Recreational boat operators in the United States could greatly reduce the number of boating-related deaths simply by taking a safety course, according to an article in the Summer 2009 issue of Wilderness Medicine magazine.
Recreational boaters without safety training pose the greatest threat to themselves, their passengers, and other boaters, according to Michael Jacobs, MD, author of “Improving Safety at Sea: A Look at Accidents and Fatalities.”
“Most recreational boating accidents and fatalities in the U.S. do not occur on storm-swept waters; they happen close to home in excellent weather,” writes Jacobs, who notes that recreational boaters spend most of their time on inland waters or coastal areas. There are 13 million registered boats in the United States.
In the article, Jacobs says there were 685 recreational boating fatalities in 2007, according to the U.S. Coast Guard, and cites these statistics:
• Capsizing and falls overboard make up more than half of all deaths.
• Three-fourths of the deaths occurred on smaller boats shorter than 21 feet.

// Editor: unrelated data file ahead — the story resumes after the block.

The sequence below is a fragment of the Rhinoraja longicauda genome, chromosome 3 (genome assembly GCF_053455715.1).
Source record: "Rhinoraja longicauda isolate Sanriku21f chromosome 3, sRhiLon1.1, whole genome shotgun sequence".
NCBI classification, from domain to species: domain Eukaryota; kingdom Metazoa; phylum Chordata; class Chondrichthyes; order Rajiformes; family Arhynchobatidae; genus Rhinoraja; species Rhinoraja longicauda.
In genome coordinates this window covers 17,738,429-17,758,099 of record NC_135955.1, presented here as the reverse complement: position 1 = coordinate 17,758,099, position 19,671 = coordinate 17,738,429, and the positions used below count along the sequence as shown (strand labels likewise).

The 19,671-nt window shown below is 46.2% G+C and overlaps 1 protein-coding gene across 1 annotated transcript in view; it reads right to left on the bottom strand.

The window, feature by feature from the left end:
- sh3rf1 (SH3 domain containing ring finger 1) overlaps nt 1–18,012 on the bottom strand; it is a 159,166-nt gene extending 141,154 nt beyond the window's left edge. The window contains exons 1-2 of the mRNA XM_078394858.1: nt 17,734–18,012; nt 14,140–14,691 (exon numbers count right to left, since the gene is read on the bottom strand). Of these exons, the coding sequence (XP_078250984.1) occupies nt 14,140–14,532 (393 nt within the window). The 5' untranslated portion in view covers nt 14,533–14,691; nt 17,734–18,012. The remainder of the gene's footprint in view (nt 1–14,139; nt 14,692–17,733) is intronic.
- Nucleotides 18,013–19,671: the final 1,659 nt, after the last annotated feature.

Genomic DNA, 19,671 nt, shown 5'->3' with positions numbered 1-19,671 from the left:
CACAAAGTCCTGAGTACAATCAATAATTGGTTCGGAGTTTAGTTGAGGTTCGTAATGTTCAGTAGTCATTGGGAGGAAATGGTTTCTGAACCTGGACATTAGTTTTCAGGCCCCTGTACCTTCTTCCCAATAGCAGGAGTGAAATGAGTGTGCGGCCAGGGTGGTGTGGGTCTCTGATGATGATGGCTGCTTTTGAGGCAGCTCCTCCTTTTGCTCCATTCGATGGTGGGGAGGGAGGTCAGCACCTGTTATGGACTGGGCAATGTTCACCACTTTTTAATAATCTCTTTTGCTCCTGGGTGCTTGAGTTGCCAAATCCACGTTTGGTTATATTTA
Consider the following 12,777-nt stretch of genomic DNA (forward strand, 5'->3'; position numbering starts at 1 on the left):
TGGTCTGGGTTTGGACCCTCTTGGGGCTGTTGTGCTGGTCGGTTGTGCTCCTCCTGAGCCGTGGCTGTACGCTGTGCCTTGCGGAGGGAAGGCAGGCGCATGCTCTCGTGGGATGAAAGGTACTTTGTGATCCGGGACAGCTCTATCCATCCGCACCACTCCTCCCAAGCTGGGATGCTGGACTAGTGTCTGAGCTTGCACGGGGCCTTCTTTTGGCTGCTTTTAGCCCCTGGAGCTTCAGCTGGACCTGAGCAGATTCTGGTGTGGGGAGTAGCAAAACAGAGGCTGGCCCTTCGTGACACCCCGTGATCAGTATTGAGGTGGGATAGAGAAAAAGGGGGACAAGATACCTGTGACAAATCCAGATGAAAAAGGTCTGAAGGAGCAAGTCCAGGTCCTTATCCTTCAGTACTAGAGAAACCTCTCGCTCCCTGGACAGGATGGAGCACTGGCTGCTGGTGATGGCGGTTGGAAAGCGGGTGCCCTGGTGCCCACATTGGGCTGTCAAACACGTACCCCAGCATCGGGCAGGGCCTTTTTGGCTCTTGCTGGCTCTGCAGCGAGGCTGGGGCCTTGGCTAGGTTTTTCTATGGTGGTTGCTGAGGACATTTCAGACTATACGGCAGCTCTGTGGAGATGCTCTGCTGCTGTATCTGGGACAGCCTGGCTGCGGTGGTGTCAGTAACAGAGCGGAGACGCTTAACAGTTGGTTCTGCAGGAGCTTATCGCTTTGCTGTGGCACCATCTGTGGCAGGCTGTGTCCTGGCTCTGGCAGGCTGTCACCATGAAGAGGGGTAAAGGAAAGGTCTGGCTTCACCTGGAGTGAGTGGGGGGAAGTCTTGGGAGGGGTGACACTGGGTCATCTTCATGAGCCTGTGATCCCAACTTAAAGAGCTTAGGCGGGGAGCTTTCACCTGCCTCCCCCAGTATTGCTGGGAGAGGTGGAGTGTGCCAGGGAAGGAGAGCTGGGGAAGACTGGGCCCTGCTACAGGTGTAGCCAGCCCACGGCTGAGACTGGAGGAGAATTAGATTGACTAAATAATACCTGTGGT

• Two-thirds of the victims drowned, and 90% of them were not wearing personal flotation devices (PFDs), although federal law requires a PFD for every person aboard a boat (Jacobs also notes that most drownings occur on boats without any PFDs).
• The boat operator had control over factors involved in 75% of these accidents.
Collisions are the most common type of deadly accident, Jacobs notes, and two-thirds of boating deaths involve open motorboats that are less than 26 feet long or personal watercraft.
“Inattentive, inexperienced boat operators, operating in a careless and reckless manner at unsafe speeds, without proper lookout, cause most of the fatalities and injuries,” Jacobs writes.
Eighty-five percent of the deaths occurred on boats where the operator had no safety training, he says. Alcohol was responsible for 25% of the fatalities and is a greater risk factor for adolescents involved in water accidents or drownings.
“Safe boating courses could change these statistics, but only if boaters attend them, and accept more responsibility for the safety of themselves and others,” Jacobs writes.
Wilderness Medicine is the official quarterly magazine of the Wilderness Medical Society and is dedicated to providing a timely forum for the exchange of ideas and knowledge regarding wilderness medicine and the Society. Since 1984 the magazine has published articles on all aspects of wilderness medicine.
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